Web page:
How to trace unavailable phone calls

Updated March 18, 2017

Some companies and individuals choose to make their number unavailable to others. Some want to protect their identities. Others -- like collection agencies -- don't want people to know who is calling for fear they won't pick up. Anyone can temporarily block numbers by pressing *67 on their phone prior to dialling. However, some people refuse to answer a call that comes through from an unavailable number. Some of these calls are telemarketing or harassing phone calls, while others may be people who only want to protect their identities. There are ways to find out who is calling even if the number is blocked.

Search for the phone number if the number appears on your caller ID. Use search engines, such as Google and Yahoo. In some cases, the phone number may be listed somewhere. Some websites also compile lists of companies and the phone numbers they use. This method is not very efficient as an unavailable number is generally not listed.

Call your local phone company if you believe the calls are harassing. They can put a trace on your line to find out who is calling you from an unavailable number. A call "trap" requires you to provide your phone company with the date and time of the calls so it can trace them. This service is generally free. For a fee, you can put call traces on your line, which allows you to hit *57 to find out the number of the caller.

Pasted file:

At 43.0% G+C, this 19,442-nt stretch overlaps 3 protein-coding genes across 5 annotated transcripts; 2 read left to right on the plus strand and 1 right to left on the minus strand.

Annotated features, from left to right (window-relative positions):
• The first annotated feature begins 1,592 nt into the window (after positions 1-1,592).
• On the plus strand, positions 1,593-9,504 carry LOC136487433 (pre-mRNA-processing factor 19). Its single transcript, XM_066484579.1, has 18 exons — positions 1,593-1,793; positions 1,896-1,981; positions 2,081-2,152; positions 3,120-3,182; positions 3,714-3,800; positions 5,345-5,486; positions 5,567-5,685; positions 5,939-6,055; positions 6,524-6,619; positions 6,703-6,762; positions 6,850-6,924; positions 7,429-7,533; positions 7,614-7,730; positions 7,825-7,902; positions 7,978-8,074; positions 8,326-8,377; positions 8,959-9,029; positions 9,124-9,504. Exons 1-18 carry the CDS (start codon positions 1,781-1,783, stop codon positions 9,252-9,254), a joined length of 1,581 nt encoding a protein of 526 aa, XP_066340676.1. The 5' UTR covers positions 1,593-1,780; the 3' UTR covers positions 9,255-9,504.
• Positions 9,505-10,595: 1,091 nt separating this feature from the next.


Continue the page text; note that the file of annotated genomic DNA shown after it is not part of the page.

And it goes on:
Request a privacy manager add-on for your phone line. Privacy manager requires all callers from unavailable numbers to identify themselves before the call rings through to you. If the caller refuses to give the information, the call never reaches your home.

Ask your phone company to provide you with a list of incoming calls. In many cases, phone companies keep detailed lists of incoming and outgoing calls for a limited amount of time. This list should provide you with any unavailable numbers that called your phone line.


If any harassing calls threaten you or your family, contact the police immediately. While your phone company may be able to provide you with the number, it cannot protect you.

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About the Author

Kimberly Turtenwald began writing professionally in 2000. She has written content for various websites, including Lights 2 You, Online Consultation, Corpus Personal Injury and more. Turtenwald studied editing and publishing at Wisconsin Lutheran College.